REVIEW: The Maid of Honour (updated) by Dinah Dean
In 1666, plague and fire will pull them asunder. But love will overcome.
In a privileged role as Maid of Honor to the Queen of England, Miss Mary Hook should be content, but her companions’ lack of morals makes her miserable. When the plague forces the Royal court to leave London, Mary is happy to leave the vice and frivolity behind… Only to find that the reputation of light-skirts follows her, regardless of how wrong the assumption is.
Back home in the countryside village of Woodham, Mr Francis Hartwell disapproves of her friendship with his sister. He can’t believe that Mary won’t be a bad influence and lead her astray. Then the plague hits the Hartwell household, trapping Mary in the house with them to contain the disease. And when she succumbs to illness, it’s not her friend who tends her back to health, but scandalously, the Master of the household himself!
With danger and rich historical detail, fans of sweet and clean historical romance will relish this Tudor and Stuarts era piece for the wealth of intriguing domestic history and the heart-pounding events that shaped England.
I thought I’d treat myself to a reread of “The Maid of Honour” in honor of it being released digitally. Plague! Fire! Charles II! Restoration goodness along with a wonderful cat named Oliver. Oh, you want to know about the romance? Well the Hartwell men (as I’ve pointed out in Briar Rose and Country Cousins) aren’t known for their romantic finesse but once they love their lady, their love is strong.
Mary Hook is the daughter of the Baronet who owns Pinnacles and received his title from his restored King in gratitude for secret help during the Commonwealth. Clever Sir Charles carefully spun a tale of health woe that lasted until the Restoration. His only daughter, Mary, is now a Maid of Honour to Queen Catherine and heartily sick of Whitehall, court dandies, and her fellow Maids. When word that the plague is spreading reaches court – after word that the Dutch Navy has been defeated – Mary begs leave to visit home. There she is reacquainted with Jemima (Jem) Hartwell – a descendent of Matthew and Kate Hartwell (Briar Rose). Francis, Jem’s brother, eyes Mary askance and then quietly pulls her aside to ask her not to corrupt his younger sister with her wanton court ways. Insulted, Mary verbally hits back after which the two mainly avoid each other.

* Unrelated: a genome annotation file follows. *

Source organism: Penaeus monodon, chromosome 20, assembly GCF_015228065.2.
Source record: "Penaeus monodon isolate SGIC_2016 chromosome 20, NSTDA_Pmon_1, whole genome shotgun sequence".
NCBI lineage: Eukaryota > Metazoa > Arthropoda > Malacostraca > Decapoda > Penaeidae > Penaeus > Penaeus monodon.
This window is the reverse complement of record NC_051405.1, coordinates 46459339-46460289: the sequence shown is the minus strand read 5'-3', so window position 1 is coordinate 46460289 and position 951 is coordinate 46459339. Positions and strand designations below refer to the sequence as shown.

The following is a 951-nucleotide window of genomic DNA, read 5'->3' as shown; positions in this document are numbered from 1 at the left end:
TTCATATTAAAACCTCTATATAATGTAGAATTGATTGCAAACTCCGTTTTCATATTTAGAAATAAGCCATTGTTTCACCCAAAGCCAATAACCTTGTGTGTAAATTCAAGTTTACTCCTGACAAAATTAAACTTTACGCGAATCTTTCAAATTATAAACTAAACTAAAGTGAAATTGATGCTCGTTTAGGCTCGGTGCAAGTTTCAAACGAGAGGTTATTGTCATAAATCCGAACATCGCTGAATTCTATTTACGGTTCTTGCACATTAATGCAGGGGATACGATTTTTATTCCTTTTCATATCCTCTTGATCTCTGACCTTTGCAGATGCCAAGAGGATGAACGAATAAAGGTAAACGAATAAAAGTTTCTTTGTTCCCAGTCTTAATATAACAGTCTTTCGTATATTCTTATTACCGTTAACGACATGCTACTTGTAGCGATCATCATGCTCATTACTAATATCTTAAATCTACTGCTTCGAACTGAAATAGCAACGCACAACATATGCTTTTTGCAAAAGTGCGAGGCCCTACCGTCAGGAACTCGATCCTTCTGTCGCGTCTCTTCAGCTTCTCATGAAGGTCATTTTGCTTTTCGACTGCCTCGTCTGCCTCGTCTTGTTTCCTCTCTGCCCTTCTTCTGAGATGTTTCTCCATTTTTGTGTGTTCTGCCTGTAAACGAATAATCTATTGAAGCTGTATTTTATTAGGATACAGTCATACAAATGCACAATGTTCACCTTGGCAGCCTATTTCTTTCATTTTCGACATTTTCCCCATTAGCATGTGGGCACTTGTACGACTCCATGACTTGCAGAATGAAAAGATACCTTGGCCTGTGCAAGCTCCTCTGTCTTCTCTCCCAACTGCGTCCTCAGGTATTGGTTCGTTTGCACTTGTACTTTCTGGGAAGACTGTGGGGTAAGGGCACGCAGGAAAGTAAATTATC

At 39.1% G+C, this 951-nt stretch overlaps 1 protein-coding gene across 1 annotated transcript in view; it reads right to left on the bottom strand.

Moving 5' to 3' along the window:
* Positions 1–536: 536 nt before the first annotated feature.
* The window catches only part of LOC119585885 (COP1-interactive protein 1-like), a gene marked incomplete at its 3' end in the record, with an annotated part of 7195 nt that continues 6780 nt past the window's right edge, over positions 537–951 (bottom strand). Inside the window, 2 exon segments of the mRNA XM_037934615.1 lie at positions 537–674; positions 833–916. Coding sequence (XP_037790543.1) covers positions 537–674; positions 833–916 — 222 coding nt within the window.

On a day when Mary is at Cannons Grange helping with the brambleberry conserve making, Cook collapses and the terrified household is forced to isolate as she is revealed to have been Visited – by the plague. Francis and Jem survived the disease as children but Mary is struck down and then nursed back to health by Francis. Afraid that he is offering for her to save her reputation, Mary (who has by now reversed her feelings about this quiet, steadfast, and honorable man) declines his proposal. It’s going to take the Fire of London to break this romance deadlock.
Oh, the Hartwell men. If only they could screw their courage to the sticking point and tell the women they love that they love them. But as it appears to be a family trait to remain mum about that, the course of their true love never runs smooth. The reader knows the deal but all we can do is sigh and urge them on. I will say that Mary’s reasons for turning Francis down are valid and given that he hasn’t told her he loves her (the lunk), I can understand why she’s trying to protect her heart. The romance here is definitely a slow burn.
This time with the other of the books in the series fresh in my mind, I enjoyed reading more about the village of Woodham. The church bells are a minor event in village life and we see the place 120 years after Henry VIII was saved by Matthew Hartwell who, in return, got Cannons Grange for a peppercorn rent of one arrow delivered to the monarch every seven years. Charles II (who is shown very positively in the book) is amused by the story as Francis delivers the most recent one. I felt I was getting another glimpse of a slower time long gone when villagers had an ancient right to pannage for their livestock, massive shire horses pulled hay wains at harvest time, making preserves was a hot all day process, households depended on the herbal knowledge of the ladies of the house, and those houses were expanded by fits and starts over the years.
Mary is strong willed – she lets Francis know he’s overstepped and fends off the handsy men at court – but she is also a woman of her time and not a dolled up 21st century woman. When she realizes she’s stuck at the Hartwell’s house, she pitches in, makes good suggestions, and doesn’t whine. When she is worried about Francis in London, she recruits help and goes searching for him. Mary is not an empty headed fool. Slowly we learn about Francis’s background and what he has endured – usually without complaint – in his life. Francis’s scarred palms, and how he got them, earn the respect of the Thames watermen.
I enjoyed all the secondary characters and felt they were well rounded. Oliver, the cat who rules over Cannons Grange with a firm but benevolent paw, is again a favorite. But then everyone probably knew I’d say that. This time my grade rises to a B+